Drew Magary’s “Man Up, Bieber,” his profile of Justin Bieber in the June issue of GQ magazine, is the stupidest thing written about pop music in recent memory. Magary, best known as a contributor to the excellent sports blog Deadspin, has no feeling for or interest in contemporary pop, a liability when profiling one of the world’s biggest singers. In a piece that sprawls over 3500 words, Magary scarcely mentions music at all—except when pining for the heyday of Metallica and Pete Townshend. He endlessly insinuates that pop is soulless factory product for kids, and therefore unworthy of discussion or analysis. As for Bieber: He’s a great big sissy. The result is a kind of hack anti-masterpiece—an unbroken sequence of rockist clichés, padded out with lame jokes, frat-dude machismo, and lots of dull-witted swipes at Justin Bieber’s hair, cars, and jewelry.
It’s the kind of article you might expect to find in the pages of a third-rate lad mag. But GQ? Historically, GQ has been one of the finest general interest magazines around—sharp and open-minded about pop culture, with a tradition of smart, deep-dive profiles, and some superb critics on its masthead. So why commission a Bieber profile to a writer so condescending towards the subject–and so uncomfortable with anything his bros might call “girly”?
Maybe Magary’s piece is just a sign of the times: In a pop-dominated music world, kicking sand in Justin Bieber’s face is the only fun left for rock dead-enders.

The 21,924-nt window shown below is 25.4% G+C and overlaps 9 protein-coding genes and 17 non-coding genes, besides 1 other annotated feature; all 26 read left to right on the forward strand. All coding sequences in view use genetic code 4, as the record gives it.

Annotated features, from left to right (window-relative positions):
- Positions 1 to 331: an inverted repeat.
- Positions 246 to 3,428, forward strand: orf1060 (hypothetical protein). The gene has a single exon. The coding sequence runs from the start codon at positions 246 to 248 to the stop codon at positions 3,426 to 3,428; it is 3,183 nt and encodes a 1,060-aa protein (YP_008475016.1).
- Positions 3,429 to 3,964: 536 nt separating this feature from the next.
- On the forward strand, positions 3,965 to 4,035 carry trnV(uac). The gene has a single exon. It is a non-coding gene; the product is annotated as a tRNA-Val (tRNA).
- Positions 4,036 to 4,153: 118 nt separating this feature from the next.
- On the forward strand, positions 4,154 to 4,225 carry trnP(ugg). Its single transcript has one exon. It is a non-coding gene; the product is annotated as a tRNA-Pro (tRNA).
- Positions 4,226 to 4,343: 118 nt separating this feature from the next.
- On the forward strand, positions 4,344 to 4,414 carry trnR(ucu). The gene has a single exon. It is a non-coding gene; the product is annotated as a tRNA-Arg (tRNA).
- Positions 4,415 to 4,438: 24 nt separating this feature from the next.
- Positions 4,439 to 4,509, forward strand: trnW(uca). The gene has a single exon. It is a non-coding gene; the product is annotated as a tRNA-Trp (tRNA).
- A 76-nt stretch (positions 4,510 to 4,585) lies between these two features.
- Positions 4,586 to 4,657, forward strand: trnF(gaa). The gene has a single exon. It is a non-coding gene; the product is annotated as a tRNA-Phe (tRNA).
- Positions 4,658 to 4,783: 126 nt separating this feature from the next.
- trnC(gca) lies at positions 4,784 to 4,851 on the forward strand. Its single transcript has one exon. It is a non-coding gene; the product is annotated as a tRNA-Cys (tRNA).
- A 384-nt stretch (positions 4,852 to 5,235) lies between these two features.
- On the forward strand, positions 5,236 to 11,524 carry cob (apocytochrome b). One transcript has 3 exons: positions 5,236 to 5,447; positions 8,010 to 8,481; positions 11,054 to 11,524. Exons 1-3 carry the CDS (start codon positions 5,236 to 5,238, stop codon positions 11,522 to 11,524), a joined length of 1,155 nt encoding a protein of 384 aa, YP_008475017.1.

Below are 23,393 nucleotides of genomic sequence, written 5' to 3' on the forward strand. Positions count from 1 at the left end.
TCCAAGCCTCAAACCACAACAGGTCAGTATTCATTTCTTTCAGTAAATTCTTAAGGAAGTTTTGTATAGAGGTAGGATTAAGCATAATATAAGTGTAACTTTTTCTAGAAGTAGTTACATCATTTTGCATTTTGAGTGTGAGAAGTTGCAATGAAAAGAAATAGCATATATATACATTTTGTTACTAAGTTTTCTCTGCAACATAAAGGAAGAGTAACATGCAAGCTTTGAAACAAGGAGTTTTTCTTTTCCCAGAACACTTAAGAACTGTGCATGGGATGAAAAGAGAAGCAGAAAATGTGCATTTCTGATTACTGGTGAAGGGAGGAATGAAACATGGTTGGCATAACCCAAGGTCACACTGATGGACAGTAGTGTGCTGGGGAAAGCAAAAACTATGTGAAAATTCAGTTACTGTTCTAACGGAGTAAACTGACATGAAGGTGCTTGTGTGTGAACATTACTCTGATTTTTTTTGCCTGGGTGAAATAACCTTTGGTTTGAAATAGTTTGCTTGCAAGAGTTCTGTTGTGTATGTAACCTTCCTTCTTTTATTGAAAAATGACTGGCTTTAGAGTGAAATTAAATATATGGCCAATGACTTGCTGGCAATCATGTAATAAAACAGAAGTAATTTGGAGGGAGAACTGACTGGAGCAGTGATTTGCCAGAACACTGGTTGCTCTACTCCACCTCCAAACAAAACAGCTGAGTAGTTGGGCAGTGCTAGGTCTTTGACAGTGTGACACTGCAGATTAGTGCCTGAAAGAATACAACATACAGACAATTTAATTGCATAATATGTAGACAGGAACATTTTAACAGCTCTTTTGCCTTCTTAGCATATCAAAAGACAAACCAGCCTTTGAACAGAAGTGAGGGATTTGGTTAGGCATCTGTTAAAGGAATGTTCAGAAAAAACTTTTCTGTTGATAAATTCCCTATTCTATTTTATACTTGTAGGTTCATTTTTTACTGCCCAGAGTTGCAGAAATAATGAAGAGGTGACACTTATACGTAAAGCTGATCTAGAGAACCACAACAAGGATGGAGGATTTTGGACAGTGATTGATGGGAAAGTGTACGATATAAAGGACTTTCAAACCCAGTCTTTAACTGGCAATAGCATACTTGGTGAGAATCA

Here’s an annotated list of Magary’s worst groaners:
1. “I have been told specifically that I will be able to punch Justin Bieber in the face… I can’t wait to draw some Canadian teenybopper blood.”
What a tough guy. Magary begins his piece by announcing that GQ has sent him to Los Angeles to “make a man” of the 18-year-old Justin Bieber. The premise is clear: Bieber is a teenpop star, which means he’s a wuss. “I told everyone I knew that I had been handed the precious mission of turning Justin Bieber into a gin-swilling, donkey-punching man of the world… when I was done with him, he would be Justin Beaver: teenybopper turned porn-star assassin.” Etc. etc.
2. “I’ve been waiting two and a half days, and I was looking forward to teaching this kid a lesson about punctuality.”
Like many journalists, Magary had to do some waiting around before his celebrity interview. Another writer might have met his word count by saying something—anything—about Bieber’s music, but Magary won’t, or can’t. So he filibusters by bellyaching about all the waiting around.
3. “I am standing on the patio outside Conway Studios in Hollywood, where Bieber is recording his new album, and I have been waiting for him for hours. Fifty-one hours, to be precise.”
4. “To keep me occupied, I was escorted into the studio, where Kuk Harrell, Bieber’s vocal producer, was working on Believe without him. Harrell is an incredibly nice man who looks like a black version of Johnny Depp’s Willy Wonka, so I was happy to sit around and stare at his hair for a while.”
Black people—and their crazy hair—are so much fun to look at. The hours fly by…
5. “Never mind that Bieber has already made more money and been offered a finer selection of quality tail than you or I ever will.”
“Quality tail”! Bros before hos! Readers familiar with Magary’s oeuvre will recognize the tone. From the book jacket of Magary’s “satiric” non-fiction sports book Men with Balls: The Professional Athlete’s Handbook: “This book will be all you require to cast aside your boring life as some jackass who cruises around bookstores hoping to score grad-school trim.”
6. “Finally, after I sat in my hotel room for another day and ran through as many imaginary conversations with the Beeb as any of his 12-year-old fangirls…”
The ultimate indignity! Girls are so stupid. Everyone knows that.